, and at the same time keeping an eye on CNN with the sound off. I was still in his bed, naked, with my hair half raveled in the braids I forgot to take out last night, reading his Bible for no particular reason other than that it had caught my eye while Jack was still in the shower.
“The thing that's strange about the story is, Jonah doesn't seem to be scared of anything, even when he should be.”
“No. The story goes that God tells Jonah to go to the city of Nineveh to preach, and Jonah doesn't want to, so he gets on a ship for Spain. God sends a violent storm, and the ship's crew is scared. But when they go down to the hold to find Jonah, he's sleeping.”
. Through a storm that has veteran sailors scared. So they wake him up and tell him, âWe're pretty sure we haven't done anything to anger our gods, might you have done something to anger yours?' And Jonah suggests that if they think this is the case, maybe they should throw him overboard.”
“They're way out at sea. Jonah's effectively asking to be
. The crew says no at first, but later they decide he's right, and they throw him over, and then comes the whale part that everyone knows about. That's what it takes for him to finally decide that maybe he's in trouble. He prays to Godâit's kind of a pretty poem, by the wayâand God intervenes, so the whale spits him up onto dry land. And then he does go to Nineveh, and everyone in Nineveh really gets with the program, from the king on down. They repent in a big way. And Jonah isn't happy about it. He gets mad. He goes out in the desert and argues with God about destroying Nineveh.”
“He wants Nineveh destroyed?”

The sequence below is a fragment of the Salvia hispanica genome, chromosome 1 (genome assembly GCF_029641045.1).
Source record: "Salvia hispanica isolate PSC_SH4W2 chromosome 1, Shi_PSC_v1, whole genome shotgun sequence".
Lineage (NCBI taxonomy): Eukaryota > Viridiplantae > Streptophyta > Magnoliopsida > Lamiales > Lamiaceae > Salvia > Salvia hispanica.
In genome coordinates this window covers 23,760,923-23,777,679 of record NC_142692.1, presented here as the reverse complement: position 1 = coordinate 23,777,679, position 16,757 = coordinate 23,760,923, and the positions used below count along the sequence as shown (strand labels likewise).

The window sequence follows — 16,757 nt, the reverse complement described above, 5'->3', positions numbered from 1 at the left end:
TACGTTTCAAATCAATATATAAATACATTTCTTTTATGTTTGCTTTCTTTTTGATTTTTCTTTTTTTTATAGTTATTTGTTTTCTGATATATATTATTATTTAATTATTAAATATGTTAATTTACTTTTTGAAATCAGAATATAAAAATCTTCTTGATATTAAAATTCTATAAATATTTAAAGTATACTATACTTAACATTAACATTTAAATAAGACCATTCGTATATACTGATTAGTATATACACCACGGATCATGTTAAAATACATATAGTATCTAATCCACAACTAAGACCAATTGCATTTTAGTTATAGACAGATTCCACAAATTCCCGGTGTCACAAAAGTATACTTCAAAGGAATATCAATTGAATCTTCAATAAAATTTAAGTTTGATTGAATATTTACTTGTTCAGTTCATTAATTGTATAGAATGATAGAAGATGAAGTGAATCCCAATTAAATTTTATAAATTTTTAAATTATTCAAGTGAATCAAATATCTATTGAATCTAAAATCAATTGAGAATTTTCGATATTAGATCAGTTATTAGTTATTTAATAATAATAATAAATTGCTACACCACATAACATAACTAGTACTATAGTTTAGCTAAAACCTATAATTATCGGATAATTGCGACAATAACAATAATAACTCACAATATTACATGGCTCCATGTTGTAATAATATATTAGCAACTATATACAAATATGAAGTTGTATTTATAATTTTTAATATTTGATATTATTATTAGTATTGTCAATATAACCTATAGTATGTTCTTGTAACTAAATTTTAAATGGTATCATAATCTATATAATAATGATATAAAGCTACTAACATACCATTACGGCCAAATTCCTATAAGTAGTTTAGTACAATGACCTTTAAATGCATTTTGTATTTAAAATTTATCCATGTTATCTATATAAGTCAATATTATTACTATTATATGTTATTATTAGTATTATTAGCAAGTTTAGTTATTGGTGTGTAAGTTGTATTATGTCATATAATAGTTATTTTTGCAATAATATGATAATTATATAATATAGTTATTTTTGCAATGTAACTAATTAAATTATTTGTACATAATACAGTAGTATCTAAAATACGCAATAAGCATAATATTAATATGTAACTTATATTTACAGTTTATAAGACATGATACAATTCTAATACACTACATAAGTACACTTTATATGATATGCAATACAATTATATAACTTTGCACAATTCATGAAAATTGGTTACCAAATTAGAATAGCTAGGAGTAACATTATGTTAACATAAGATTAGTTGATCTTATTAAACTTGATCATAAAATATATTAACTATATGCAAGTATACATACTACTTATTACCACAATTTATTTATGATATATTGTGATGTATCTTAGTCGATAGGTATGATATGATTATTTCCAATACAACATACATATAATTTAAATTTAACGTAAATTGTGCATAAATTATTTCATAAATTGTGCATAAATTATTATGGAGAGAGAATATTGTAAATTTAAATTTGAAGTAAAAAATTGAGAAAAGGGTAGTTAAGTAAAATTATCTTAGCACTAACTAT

“Yeah, but the bigger point is, he's arguing with the God of the Old Testament, the all-powerful white-beard guy who used to strike people dead. Doesn't that seem a little insane? Shouldn't Jonah be a little more afraid?”
“You think Jonah was suicidal.”
“No. I mean, not necessarily.”
“Then what's your theory? You sound like you've been putting a lot of thought into this. You must have one.”
“No, sorry. I'm just a bike messenger. I don't get paid enough to theorize.”
“Hailey â¦” he said, his tone a change of subject in itself.
“I know. You're ready for work. I've got to get up and dressed
and out. I'll hurry.” I was already sliding his Bible back onto the bookshelf.
Jack was a newsman for the Associated Press, a Midwestern transplant to California by way of, apparently, everywhere. Photographs on the far wall of his studio, Jack's own amateur work, attested to the width and breadth of his reporting career. Fellow reporters, editors, photographers, and other acquaintances looked out from pictures taken in the world's capitals and war zones, places Jack had been a correspondent.